Donohue shares poultry statistics worth consuming

Agri-Stats vice president Michael Donohue shared poultry industry statistics during Poultry Market Intelligence Forum at IPPE 2020.

Jim Winter Headshot
(Courtesy Trouw Nutrition)
(Courtesy Trouw Nutrition)

Among poultry professionals, Michael Donohue talked about his yearly efforts to shave running time off his long races.

The vice president of Agri-Stats translated that effort into his presentation, Long-Term Trends in Poultry Production and Marketing, part of the Poultry Market Intelligence Forum that was held Wednesday, January 29 at the International Production & Processing Expo in Atlanta.

“Two to three seconds per mile may not seem like a lot, but if I can shave off two to three seconds here and there, it adds up,” Donohue said. “In the poultry industry, I try to illustrate how small changes of 1% or even tenths of a percent can help people.”

Donohue touched on years’ worth of statistics compiled at Agri-Stats, focusing on an update on broiler “Vital Signs,” current production trends and costs, how no antibiotics ever (NAE) production affects the industry, changes in what’s sold, and labor expense and trends.

Here are some key statistics from the presentation:

  • Breeder hatchability decreased the past couple years. Donohue said this is somewhat due to genetic issues.
  • Live production costs in 2012 were 46 to 47 cents per pound. Abundant corn and soybean harvests the past couple years has lowered live production costs to 36 to 37 cents per pound, and that cost is now more consistent.
  • Broiler livability in 2012 climbed to 96%. Now it’s at about 95%, which Donohue said is due, in small part, to heavier bird weights.
  • Whole bird field condemnation has decreased from 1.2% in 1988 to 0.2% in 2019. “I try to illustrate the value of a 1% change, how a difference of 1% moves and measures things,” Donohue said.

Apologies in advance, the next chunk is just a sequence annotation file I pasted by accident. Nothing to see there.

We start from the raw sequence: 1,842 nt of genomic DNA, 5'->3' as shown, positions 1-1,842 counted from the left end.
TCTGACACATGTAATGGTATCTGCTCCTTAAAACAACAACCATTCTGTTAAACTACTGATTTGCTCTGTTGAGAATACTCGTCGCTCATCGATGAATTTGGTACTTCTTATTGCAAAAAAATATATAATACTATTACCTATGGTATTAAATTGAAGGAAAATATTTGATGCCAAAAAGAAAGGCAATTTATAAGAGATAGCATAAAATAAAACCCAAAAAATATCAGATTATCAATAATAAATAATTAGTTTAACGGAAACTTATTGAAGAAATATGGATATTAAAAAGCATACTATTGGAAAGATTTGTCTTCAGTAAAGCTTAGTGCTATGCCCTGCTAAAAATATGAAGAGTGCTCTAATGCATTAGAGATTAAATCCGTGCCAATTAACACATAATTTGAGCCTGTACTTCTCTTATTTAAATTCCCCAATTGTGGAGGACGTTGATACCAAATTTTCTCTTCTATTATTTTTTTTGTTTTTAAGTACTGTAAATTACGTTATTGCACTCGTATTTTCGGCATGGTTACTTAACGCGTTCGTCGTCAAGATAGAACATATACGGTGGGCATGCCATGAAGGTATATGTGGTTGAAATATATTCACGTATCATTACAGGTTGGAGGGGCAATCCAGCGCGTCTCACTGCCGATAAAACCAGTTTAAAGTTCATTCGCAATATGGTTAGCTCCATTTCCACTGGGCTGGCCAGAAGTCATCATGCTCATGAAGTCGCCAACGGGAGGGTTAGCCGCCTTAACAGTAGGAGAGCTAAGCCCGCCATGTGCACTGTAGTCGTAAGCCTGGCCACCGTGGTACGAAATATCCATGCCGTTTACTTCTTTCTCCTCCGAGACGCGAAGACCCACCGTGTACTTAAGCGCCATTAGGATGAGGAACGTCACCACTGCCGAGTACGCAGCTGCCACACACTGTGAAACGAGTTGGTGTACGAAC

• Live weight average has increased from 4.2 pounds more than 20 years ago to 6.6 pounds today. The average has leveled the past couple years, in small part due to woody breast syndrome, Donohue said.
  • Eviscerated yield has increased from 70% in 1997 to 80% in 2019. Donohue said chickens are bigger with a smaller percentage of head and feet, with a gain in breast, the part of the chicken selective breeding was focused on.
  • Boneless breast meat yield has increased from 14% in 1994 to 26% in 2019.
  • 170 million chickens a week are being produced in the United States.
  • Hourly wage rates without benefits have increased from $8/hour in 1995 to $16/hour in 2019.


Donohue shared more than statistics and insights. Here’s some quotable moments:

  • “We’re feeding what the American consumer wants – sandwich, nuggets, strips. We’ve changed the product to meet what American consumers need and want.”
  • “I always love it when people say they prefer eating dark meat. I tell them ‘you’re speaking about what your grandmother fed you in 1954 or 1955.'”

Other takeaways

  • Bird flu continues to be a challenge.
  • The United States is seeing record volumes of chicken production.
  • Ethanol is not going away.

Read more from IPPE.

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